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Monday's winter storm brought 9 inches of snow to Philadelphia and up to 8 inches to NYC.
Monday's winter storm brought 9 inches of snow to Philadelphia and up to 8 inches to NYC.
Worldcrunch

KARZAI HAD SECRET MEETINGS WITH THE TALIBAN
Afghan President Hamid Karzai has held covert negotiations with Taliban officials, aimed at forging a peace agreement without the participation of Western allies, The New York Times reports. The discovery of these meetings seems to explain Karzai’s recent combative behavior toward the U.S., the Timesreports, citing his refusal to sign a security agreement that he himself had negotiated with Washington, his releasing Taliban members from prison, and his claims that the United States is guilty of war crimes.

HOLLANDE RETREATS ON FAMILY LAW REFORM
After some 100,000 protesters took to the streets of Paris and Lyon over the weekend, French government officials are saying they won’t, as previously planned, present legislation this year calling for family law reform to reflect “diversity” such as gay marriage, which is now legal in France. Many protesters wrongly believed the reform would mean that gay couples would be eligible for state-financed fertility services. President Francois Hollande, the most unpopular French president in modern history, is believed to be backtracking for the moment to mitigate further animosity toward his administration. Read more from France 24.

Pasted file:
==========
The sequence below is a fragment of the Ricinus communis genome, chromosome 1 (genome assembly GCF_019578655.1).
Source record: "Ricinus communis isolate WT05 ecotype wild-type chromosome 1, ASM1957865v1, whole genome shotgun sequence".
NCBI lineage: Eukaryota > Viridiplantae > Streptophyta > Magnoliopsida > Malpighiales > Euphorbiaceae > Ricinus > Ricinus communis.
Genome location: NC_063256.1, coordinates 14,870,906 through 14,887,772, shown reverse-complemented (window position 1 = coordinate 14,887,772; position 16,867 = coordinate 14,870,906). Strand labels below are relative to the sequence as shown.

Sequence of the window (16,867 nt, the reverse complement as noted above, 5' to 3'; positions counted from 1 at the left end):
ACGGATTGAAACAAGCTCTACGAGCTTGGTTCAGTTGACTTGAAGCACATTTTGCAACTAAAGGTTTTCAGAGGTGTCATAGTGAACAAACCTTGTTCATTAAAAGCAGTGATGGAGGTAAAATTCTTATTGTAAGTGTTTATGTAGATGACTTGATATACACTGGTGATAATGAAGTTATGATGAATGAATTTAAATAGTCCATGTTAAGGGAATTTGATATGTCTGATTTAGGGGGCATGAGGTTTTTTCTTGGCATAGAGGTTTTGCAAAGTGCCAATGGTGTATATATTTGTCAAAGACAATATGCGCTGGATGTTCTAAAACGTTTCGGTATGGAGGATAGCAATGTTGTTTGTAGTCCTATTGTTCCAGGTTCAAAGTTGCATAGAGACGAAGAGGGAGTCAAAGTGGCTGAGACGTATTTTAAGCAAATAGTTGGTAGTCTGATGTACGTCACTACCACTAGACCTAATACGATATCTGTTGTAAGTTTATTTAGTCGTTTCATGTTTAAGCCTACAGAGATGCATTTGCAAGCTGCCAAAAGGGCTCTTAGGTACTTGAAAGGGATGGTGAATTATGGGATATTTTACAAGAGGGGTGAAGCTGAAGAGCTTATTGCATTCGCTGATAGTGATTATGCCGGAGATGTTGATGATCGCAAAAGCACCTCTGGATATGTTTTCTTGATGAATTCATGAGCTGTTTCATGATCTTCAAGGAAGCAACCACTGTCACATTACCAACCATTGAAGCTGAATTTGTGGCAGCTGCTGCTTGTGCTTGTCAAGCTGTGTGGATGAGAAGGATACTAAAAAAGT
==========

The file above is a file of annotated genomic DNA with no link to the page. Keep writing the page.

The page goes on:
UKRAINE PARLIAMENT SEEKS TO LIMIT PRESIDENTIAL POWERS
As the Ukrainian parliament begins a new term today, opposition members are calling for scrapping the current constitution and resurrecting an earlier one that gives the legislative body more power over the formation of government — and therefore the ability to call for new elections. President Viktor Yanukovych’s authority has grown increasingly weak, as his prime minister and entire cabinet have already resigned amid protests against him that have continued since November. Read more from the BBC.
Here is a recent Die Welt/Worldcrunch piece: Tortured In Kiev: A Maidan Activist's Brutal Account.

FOOD AID HEADS TO NORTHEAST SYRIA
The United Nations World Food Programme (WFP) said today that it is airlifting enough food to feed close to 30,000 displaced people for a month from Iraq to Qamishli in northeast Syria.

NORTH KOREA’S HARSH WORDS FOR JAPAN’S ABE
An editorial by North Korea’s official news agency characterizes Japanese Prime Minister Shinzo Abe as an "Asian Hitler.”

U.S. SNOW STORM
A winter storm across the East Coast on Monday brought 9 inches of snow to parts of Philadelphia and 8 inches to New York, causing school closings, flight cancellations and power outages. The National Weather Service expects the East Coast to receive even more snow today and Wednesday and is also predicting that a similar blast is headed to the Midwest today, with accumulations expected to be heaviest in Kansas and Missouri.

IS SOCHI READY?
The New York Times delivers a pretty devastating story today about the construction projects in Sochi related to the Olympic Winter Games, some of which seem far from ready ahead of Thursday’s opening competitions. The good news is that the sports stadiums are primed, but some hotels and other developments appear a long way from complete.